There are a number of ways to pay for your long-term care. Here is a summary …

Private Pay:

In Western New York, the average cost of care for a skilled care nursing home is between $12,000 – $16,000 per month.

Although self-pay may not be the preferred manner for financing long-term care costs, self-pay is the first source of payment to consider.

The benefit of having private funds available to cover the costs of long-term care is choice and flexibility. Having a liquid pool of assets to pay for care makes an individual a desirable candidate for skilled-care placement and may provide the family with a choice of facility for their loved one.


Long-Term Care Insurance:

Long-term care (LTC) insurance is an insurance product that may help pay the costs associated with long-term care. LTC insurance covers services generally not covered by major medical health insurance, Medicare, or Medicaid.

If your loved one is aged 70 or older, it may be too late for him/her to purchase LTC insurance. Some medical conditions may make an individual uninsurable or the premiums may become cost-prohibitive. Often, LTC is unobtainable because of preexisting medical conditions or because the premiums are not affordable.

But even people who thought ahead and purchased LTC insurance may have to pay for certain long-term care costs. For example, the LTC insurance policy may have a waiting period (called an “elimination period”), meaning that the policy-holder will have to pay out-of-pocket until the waiting period expires (usually 30-90 days) before the LTC insurance policy begins paying out.

Further, there are usually limits on what is covered. For example, an LTC plan may provide coverage for long-term care costs for just two years or there may be a $200,000.00 lifetime limit. If your loved one lives longer than the policy provides for, or if his/her expenses surpass the limit, he/she will be responsible for the remainder of costs.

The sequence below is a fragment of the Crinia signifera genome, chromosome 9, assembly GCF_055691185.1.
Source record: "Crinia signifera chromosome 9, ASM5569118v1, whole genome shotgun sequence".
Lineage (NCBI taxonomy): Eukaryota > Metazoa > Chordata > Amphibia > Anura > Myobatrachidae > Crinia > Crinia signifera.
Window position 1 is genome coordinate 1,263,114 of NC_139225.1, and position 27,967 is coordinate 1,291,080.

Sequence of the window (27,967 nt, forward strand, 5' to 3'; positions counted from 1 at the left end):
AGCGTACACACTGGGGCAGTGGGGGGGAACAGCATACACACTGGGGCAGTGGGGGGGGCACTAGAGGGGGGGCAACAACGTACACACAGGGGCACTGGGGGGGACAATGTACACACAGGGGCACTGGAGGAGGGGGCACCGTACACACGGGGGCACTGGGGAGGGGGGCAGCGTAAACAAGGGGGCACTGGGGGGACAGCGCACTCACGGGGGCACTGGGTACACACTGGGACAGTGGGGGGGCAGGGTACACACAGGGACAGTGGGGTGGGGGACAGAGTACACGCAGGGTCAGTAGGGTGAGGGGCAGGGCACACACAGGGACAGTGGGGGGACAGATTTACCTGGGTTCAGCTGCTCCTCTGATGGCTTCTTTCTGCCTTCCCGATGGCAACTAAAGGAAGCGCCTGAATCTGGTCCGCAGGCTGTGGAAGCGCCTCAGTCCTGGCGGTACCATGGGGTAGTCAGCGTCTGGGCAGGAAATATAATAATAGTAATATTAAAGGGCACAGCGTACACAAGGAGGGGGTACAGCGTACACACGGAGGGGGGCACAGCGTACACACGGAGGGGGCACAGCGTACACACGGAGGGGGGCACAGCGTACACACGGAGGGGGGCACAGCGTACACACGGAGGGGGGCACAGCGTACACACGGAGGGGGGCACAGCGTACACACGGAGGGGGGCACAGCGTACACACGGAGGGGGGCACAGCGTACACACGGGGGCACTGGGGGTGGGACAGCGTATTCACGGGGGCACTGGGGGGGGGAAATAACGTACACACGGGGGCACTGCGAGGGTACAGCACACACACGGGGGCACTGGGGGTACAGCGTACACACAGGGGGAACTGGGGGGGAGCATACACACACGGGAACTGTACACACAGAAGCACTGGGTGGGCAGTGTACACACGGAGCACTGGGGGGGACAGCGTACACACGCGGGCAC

Medicare is a federal program available to persons who are age 65+ and certain disabled persons. Medicare is the health insurance component of Social Security. Many older adults incorrectly assume that Medicare will cover their long-term care costs; however, Medicare is a health insurance plan and long-term care costs are typically classified as non-medical expenses. Medicare may cover short-term stays for rehabilitative care.

If a patient was admitted to the hospital for three days or longer, Medicare will pay for the first twenty days of rehabilitation services in full. Medicare may also pay for up to the next eighty days with a co-pay, if the therapy is deemed “reasonable and necessary to treat the individual’s illness or injury” and requires the services of skilled professionals and medical oversight.



Medicaid is a joint federal-state program for needy persons who meet the financial criteria. There are different programs available for institutional care and home care.

Institutional Skilled Care Medicaid Program:

“Institutionalized Individual” may retain the following: $15,450 in resources, life insurance with a face value of $1,500 or less, unlimited irrevocable funeral trust account, and $50 per month in income.

“Community Spouse” may retain the following: $74,820 in resources (or ½ of the couple’s combined assets up to a maximum of $126,420, whichever is greater), a residence with up to $878,000 in equity value, a vehicle of any value, unlimited irrevocable funeral trust account, and $3,160.50 per month in income. If there is not sufficient income available to provide the community spouse with his/her income allowance, additional resources may in some cases be retained to generate additional income.

  • The 5-year look-back rule applies.
  • The penalty period for any transfer made within the look-back period will begin to run after the person applies (and would have been otherwise eligible) for Medicaid.